Biography of Hon. Robert L. Coleman

HON. ROBERT L. COLEMAN. It is the men of broad and comprehensive views who give life to communities and build cities-men who have foresight and energy, pluck and push to forward their enterprises and still retain an untarnished reputation through it all. Such a man is Hon. Robert L. Coleman, now circuit clerk and recorder and ex-representative of Carter County. He was elected to his present responsible position in 1890 by the Democratic party, of which he is a zealous member. Previous to this, in 1886, he was elected school commissioner, held that position two years, and was elected to represent the county in the Thirty-fifth General Assembly of the State. At present he is a candidate for the office of circuit clerk and recorder, with fair prospects of success. Mr. Coleman is a young man who was born in Carter County, Missouri, August 17, 1863.

Son of Francis M. and Adaline (Fancher) Coleman, natives of Tennessee. His grandparents, William and Nancy (Hackett) Coleman, were probably natives of the Old North State, moving from there to Tennessee, and thence to Kentucky, where they remained until about 1859. They then moved to Carter County, Missouri, and there passed the closing scenes of their lives. William Coleman was a farmer and held the office of treasurer of Carter County for a number of years. Our subject’s maternal grandparents, Wesley and Celia Fancher, were natives of Tennessee, from whence they came to what is now Carter County nearly fifty years ago. There they passed the remainder of their days, dying before the war. Mr. Fancher was a farmer and millwright. Francis M. Coleman was born in Polk County, Tennessee, in 1836, and in 1859 came to Carter County, Missouri, with his parents. About the same year he was married to Miss Adaline Fancher, who is now about fifty years of age, and nine children were given them, as follows: William O., resides at McDonald; Jeff died young; Robert L., subject; Tennessee, who died in 1893, was the wife of Thomas W. Smith of this county; Charles W. resides at McDonald; Lizzie, died in August, 1889, was the wife of George W. Preston; Mary, single; Norman J., single; and Eva, who died when small: Mrs. Coleman is a member of the Baptist Church. Mr. Coleman has ever been a stanch Democrat in politics. He represented Carter County three times in the Legislature, and has been one of the most prominent men in the county.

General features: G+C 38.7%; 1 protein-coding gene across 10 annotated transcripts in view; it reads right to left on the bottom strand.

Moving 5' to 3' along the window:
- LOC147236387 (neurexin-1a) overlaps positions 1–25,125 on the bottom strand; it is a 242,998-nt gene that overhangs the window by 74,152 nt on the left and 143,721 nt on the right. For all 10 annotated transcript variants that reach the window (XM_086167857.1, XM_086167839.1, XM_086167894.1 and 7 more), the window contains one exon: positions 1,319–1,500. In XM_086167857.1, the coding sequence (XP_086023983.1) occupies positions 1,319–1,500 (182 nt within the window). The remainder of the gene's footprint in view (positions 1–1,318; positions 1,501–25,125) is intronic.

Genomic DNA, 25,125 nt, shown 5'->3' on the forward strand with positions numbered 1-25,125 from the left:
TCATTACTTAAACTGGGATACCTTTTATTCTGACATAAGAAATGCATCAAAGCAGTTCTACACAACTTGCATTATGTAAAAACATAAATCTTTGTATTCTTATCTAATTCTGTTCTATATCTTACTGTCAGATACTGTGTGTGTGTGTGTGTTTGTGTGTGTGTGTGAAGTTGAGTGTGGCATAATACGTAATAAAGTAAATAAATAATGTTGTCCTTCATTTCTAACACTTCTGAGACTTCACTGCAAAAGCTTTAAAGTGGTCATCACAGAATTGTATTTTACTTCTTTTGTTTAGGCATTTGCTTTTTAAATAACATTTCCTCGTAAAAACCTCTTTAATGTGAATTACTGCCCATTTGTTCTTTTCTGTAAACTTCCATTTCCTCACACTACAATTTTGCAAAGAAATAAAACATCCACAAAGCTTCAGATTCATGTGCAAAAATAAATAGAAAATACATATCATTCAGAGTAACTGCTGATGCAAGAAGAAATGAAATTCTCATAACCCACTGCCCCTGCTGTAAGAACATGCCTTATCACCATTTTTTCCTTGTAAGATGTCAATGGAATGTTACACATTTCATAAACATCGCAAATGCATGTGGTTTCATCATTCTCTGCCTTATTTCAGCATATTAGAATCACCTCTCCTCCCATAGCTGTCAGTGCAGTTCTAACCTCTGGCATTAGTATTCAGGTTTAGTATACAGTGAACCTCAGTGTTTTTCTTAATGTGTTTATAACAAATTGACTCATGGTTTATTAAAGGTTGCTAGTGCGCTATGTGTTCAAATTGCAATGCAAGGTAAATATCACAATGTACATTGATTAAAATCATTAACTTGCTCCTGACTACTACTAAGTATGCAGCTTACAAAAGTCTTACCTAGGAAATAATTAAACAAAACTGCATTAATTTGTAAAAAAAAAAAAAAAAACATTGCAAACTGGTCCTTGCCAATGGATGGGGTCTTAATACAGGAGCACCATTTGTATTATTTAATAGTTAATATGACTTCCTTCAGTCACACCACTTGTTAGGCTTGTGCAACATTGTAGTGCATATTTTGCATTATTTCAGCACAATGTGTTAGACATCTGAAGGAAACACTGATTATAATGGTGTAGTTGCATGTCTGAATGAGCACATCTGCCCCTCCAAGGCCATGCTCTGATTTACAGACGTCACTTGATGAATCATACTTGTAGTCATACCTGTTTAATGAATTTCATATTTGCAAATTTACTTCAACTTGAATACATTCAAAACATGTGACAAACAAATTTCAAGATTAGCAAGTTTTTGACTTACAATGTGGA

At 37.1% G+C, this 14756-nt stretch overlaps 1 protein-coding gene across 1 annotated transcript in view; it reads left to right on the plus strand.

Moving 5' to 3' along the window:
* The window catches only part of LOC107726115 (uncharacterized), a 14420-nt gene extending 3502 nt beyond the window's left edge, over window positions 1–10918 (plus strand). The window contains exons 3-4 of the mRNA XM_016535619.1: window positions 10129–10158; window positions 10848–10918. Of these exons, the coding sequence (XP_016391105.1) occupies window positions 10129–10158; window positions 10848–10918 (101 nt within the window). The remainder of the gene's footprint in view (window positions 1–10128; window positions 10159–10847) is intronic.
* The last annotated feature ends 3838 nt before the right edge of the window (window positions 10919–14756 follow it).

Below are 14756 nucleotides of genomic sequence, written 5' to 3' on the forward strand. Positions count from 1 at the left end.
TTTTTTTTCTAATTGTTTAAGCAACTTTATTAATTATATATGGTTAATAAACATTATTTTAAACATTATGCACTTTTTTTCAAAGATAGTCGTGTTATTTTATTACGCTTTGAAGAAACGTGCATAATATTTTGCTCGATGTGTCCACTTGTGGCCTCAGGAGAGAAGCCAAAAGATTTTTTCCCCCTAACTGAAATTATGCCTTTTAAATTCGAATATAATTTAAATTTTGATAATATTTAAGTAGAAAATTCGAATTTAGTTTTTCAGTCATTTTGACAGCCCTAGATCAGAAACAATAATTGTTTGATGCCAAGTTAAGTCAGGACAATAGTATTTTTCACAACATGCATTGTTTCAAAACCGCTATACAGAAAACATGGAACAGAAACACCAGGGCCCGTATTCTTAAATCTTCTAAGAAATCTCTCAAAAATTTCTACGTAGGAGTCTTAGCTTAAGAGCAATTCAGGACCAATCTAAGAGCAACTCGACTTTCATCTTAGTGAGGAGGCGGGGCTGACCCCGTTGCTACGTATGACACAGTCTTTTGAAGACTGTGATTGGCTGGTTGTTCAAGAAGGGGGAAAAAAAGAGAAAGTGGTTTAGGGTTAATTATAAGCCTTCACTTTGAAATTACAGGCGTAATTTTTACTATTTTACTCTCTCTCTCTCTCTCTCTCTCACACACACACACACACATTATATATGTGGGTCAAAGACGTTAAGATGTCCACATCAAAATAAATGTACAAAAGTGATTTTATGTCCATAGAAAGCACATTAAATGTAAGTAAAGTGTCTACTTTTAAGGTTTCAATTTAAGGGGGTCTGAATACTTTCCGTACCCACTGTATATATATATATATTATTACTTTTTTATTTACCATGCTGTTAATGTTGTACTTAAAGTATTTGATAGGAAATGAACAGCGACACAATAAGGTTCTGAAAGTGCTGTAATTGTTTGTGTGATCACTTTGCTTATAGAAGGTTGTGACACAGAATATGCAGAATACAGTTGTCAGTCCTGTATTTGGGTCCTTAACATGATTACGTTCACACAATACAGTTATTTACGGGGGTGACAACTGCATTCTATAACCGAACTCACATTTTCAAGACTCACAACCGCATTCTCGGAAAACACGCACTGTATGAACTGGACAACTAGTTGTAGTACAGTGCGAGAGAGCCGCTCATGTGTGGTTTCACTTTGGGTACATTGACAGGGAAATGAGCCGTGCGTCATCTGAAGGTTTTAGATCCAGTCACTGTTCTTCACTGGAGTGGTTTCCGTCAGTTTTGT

Our subject passed his school days at Carleton Institute, St. Francois County, and at Concordia College in Wayne County, and when still quite young began teaching school. Early in life he was elected to public positions and for about eight years he has held offices in this county. He is an unspoiled child of good fortune. Wealth, power and adulation could never make him other than he is, a man who is of the people, not above them, possessing as he does the instincts of democracy to such a degree that they are a second nature to him, and his universal and exceptional popularity with all classes is the best evidence of that fact. He is one of the most prominent young men in his county, and is a strong supporter of Democratic principles. Fraternally he is a member of Van Buren Masonic Lodge, and is secretary of the same. Mr. Coleman selected his wife in the person of Miss Mary Rose, daughter of A. D. and Martha J. Rose of this county. Mr. Rose died in 1890. Mr. Coleman has made a good start in life, is a public-spirited young man, and his future prospects are bright.



A Reminiscent History of the Ozark Region: comprising a condensed general history, a brief descriptive history of each county, and numerous biographical sketches of prominent citizens of such counties. Chicago: Goodspeed Brothers Publishers. 1894.

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